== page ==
The first few members of the series are volatile liquids; methyl nitrite and ethyl nitrite are gaseous at room temperature and pressure. The compounds have a distinctive fruity odor. Another frequently encountered nitrite is amyl nitrite (3-methylbutyl nitrite).
Alkyl nitrites were initially, and largely still are used as medications and chemical reagents, a practice which began in the late 19th century. In their use as medicine, are often inhaled for relief of angina and other heart-related symptoms of disease. However, when referred to as "poppers", alkyl nitrites represent recreational drugs.
Organic nitrites are prepared from alcohols and sodium nitrite in sulfuric acid solution. They decompose slowly on standing, the decomposition products being oxides of nitrogen, water, the alcohol, and polymerization products of the aldehyde.
- tert-Butyl nitrite has been shown to be an effective reagent for the selective nitration of phenols and aryl sulfonamides
- n-Butyl nitrite and ammonia convert phenylhydroxylamine to its nitrosamine derivative cupferron. Likewise pyrrolidine is a substrate for ethyl nitrite.
- Alkyl nitrites are also used in the formation of oximes with the stronger carbon acids and acid or base catalysis for example in the reaction of 2-butanone, ethyl nitrite and hydrochloric acid forming the oxime, the similar reaction with phenacyl chloride, or the reaction of phenylacetonitrile with methyl nitrite and sodium hydroxide.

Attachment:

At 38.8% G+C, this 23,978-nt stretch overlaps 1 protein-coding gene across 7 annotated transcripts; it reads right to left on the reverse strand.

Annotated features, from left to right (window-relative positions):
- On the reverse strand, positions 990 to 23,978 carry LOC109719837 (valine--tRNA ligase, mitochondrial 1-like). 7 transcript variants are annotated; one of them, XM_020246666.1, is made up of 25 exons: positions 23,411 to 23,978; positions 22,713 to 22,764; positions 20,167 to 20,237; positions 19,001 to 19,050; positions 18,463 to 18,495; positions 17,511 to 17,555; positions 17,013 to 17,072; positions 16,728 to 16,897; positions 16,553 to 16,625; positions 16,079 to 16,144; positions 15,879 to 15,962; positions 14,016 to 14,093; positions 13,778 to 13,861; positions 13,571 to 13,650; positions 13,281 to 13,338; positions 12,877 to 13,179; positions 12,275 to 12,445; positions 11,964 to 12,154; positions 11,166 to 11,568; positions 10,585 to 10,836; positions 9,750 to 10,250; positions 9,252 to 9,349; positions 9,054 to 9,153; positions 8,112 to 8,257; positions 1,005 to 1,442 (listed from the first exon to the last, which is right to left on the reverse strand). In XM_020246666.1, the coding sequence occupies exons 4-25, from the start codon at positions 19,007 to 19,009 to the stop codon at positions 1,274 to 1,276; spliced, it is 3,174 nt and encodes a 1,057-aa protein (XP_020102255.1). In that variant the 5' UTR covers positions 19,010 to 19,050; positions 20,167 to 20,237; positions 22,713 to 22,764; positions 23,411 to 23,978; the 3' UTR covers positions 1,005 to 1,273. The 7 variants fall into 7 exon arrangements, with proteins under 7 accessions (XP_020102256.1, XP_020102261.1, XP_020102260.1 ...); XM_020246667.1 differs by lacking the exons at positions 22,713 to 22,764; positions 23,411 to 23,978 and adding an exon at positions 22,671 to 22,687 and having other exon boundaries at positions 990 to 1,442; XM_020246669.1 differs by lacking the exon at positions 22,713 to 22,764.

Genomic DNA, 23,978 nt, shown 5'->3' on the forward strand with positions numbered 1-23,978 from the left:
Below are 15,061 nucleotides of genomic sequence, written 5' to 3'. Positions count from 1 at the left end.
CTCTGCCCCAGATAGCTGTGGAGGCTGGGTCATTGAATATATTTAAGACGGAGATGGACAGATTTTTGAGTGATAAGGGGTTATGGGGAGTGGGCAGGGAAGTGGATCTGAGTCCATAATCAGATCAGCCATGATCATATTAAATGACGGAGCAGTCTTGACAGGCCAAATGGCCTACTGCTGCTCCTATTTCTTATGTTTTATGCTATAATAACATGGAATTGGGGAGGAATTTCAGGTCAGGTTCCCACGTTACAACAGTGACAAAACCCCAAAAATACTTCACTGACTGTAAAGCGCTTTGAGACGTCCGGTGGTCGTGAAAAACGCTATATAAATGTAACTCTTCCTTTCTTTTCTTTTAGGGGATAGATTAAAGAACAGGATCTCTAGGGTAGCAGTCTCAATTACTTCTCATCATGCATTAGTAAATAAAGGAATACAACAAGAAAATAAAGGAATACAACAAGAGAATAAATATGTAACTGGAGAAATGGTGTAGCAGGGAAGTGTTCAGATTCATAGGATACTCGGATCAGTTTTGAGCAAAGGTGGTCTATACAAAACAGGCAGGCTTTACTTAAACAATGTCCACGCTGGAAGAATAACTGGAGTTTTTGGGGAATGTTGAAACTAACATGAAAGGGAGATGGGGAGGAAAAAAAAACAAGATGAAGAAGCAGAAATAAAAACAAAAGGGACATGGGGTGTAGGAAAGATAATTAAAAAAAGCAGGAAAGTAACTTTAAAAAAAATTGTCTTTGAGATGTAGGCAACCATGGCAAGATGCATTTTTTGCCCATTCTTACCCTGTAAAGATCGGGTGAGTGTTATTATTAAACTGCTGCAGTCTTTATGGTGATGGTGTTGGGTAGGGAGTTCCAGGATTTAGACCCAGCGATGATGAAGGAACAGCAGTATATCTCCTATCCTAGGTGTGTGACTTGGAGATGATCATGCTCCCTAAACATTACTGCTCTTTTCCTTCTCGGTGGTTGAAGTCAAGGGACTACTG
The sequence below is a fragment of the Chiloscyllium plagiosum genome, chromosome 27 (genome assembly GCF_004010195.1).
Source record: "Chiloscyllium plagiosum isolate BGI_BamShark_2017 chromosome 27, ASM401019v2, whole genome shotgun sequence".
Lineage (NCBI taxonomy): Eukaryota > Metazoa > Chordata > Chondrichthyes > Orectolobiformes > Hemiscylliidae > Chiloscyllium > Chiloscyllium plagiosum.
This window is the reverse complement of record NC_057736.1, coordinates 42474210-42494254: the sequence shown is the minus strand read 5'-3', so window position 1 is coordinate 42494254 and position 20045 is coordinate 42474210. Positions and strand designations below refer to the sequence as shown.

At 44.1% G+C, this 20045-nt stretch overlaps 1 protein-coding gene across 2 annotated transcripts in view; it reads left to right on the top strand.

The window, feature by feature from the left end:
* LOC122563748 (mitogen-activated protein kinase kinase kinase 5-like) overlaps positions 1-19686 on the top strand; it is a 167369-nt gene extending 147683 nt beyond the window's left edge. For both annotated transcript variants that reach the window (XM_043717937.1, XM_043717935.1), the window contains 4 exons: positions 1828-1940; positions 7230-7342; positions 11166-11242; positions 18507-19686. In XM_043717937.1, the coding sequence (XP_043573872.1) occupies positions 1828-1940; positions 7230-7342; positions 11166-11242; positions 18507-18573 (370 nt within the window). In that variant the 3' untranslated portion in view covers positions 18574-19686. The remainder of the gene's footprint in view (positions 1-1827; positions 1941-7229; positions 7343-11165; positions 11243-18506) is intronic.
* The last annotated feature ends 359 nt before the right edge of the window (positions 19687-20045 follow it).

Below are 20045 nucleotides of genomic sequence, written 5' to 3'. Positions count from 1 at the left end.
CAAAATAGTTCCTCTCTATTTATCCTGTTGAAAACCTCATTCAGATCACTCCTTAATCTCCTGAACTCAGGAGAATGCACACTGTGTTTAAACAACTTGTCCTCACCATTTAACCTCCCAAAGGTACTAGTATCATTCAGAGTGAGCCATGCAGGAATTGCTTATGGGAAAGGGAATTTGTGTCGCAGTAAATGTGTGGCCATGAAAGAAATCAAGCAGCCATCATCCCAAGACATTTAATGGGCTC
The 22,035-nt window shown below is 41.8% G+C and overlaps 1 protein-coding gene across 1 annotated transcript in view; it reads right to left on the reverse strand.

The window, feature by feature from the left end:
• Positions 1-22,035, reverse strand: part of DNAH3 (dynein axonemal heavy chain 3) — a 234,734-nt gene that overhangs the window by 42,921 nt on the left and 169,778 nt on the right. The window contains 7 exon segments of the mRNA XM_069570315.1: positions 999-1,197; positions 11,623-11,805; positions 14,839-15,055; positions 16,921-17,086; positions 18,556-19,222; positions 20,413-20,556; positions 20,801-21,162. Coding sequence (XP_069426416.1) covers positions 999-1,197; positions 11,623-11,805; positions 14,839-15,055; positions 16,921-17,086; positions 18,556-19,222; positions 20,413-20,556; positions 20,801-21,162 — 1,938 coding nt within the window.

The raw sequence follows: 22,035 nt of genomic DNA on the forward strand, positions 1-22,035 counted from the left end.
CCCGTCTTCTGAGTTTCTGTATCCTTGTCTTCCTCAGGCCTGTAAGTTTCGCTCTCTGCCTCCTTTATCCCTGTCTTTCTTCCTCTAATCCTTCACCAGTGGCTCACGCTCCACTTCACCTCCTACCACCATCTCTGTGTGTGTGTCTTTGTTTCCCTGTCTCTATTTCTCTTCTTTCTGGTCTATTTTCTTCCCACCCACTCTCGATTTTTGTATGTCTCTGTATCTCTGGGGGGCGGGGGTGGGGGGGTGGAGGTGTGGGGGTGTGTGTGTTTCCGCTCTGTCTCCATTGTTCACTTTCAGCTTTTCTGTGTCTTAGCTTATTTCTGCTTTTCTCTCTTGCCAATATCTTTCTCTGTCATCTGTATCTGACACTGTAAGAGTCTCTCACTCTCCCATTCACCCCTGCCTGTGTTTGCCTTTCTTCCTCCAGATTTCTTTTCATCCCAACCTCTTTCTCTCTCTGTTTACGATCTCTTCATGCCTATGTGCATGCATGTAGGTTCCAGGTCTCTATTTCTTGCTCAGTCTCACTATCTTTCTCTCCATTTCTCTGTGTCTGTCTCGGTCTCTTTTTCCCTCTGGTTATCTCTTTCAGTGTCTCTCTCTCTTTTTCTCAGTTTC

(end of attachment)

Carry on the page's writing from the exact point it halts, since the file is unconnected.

An isolated but classic example of the use of alkyl nitrites can be found in Woodward and Doering's quinine total synthesis:
for which they proposed this reaction mechanism:
Antidote to cyanide poisoning
Amyl nitrite is used medically as an antidote to cyanide poisoning, The light alkyl nitrites cause the formation of methemoglobin wherein, as an effective antidote to cyanide poisoning, the methemoglobin combines with the cyanide to form nontoxic cyanmethemoglobin. First responders typically carry a cyanide poison kit containing amyl nitrite.
- Nutt, D; King, LA; Saulsbury, W; Blakemore, C (24 March 2007). "Development of a rational scale to assess the harm of drugs of potential misuse.". Lancet (London, England). 369 (9566): 1047–53. PMID 17382831.
- n-butyl nitrite Organic Syntheses, Coll. Vol. 2, p.108 (1943); Vol. 16, p.7 (1936). http://www.orgsynth.org/orgsyn/prep.asp?prep=cv2p0108 Link
- Chemoselective Nitration of Phenols with tert-Butyl Nitrite in Solution and on Solid Support Organic Letters, Coll. Vol 11, p.4172-4175 (2009)
- Chemoselective Nitration of Aromatic Sulfonamides with tert-Butyl Nitrite Chemical Communications, doi:10.1039/C2CC37481A
- Cupferron Organic Syntheses, Coll. Vol. 1, p.177 (1941); Vol. 4, p.19 (1925) Link
- 2-Pyrrolidinemethanol, α,α-diphenyl-, (±)- Organic Syntheses, Coll. Vol. 6, p.542 (1988); Vol. 58, p.113 (1978) Link
- Dimethylglyoxime Organic Syntheses, Coll. Vol. 2, p.204 (1943); Vol. 10, p.22 (1930) Link
- Glyoxylyl chloride, phenyl-, oxime Organic Syntheses, Coll. Vol. 3, p.191 (1955); Vol. 24, p.25 (1944) Link
- [Benzeneacetonitrile, α-(1,1-dimethylethoxy)carbonylcarbonyl]oxy]imino]-] Organic Syntheses, Coll. Vol. 6, p.199 (1988); Vol. 59, p.95 (1979) Link
- The Total Synthesis of Quinine R. B. Woodward and W. E. Doering J. Am. Chem. Soc.; 1945; 67(5) pp 860 - 874; doi:10.1021/ja01221a051
- "Amyl Nitrite". Medsafe. New Zealand Medicines and Medical Devices Safety Authority. 2000-05-18. Archived from the original on 2006-11-11. Retrieved 2007-03-15.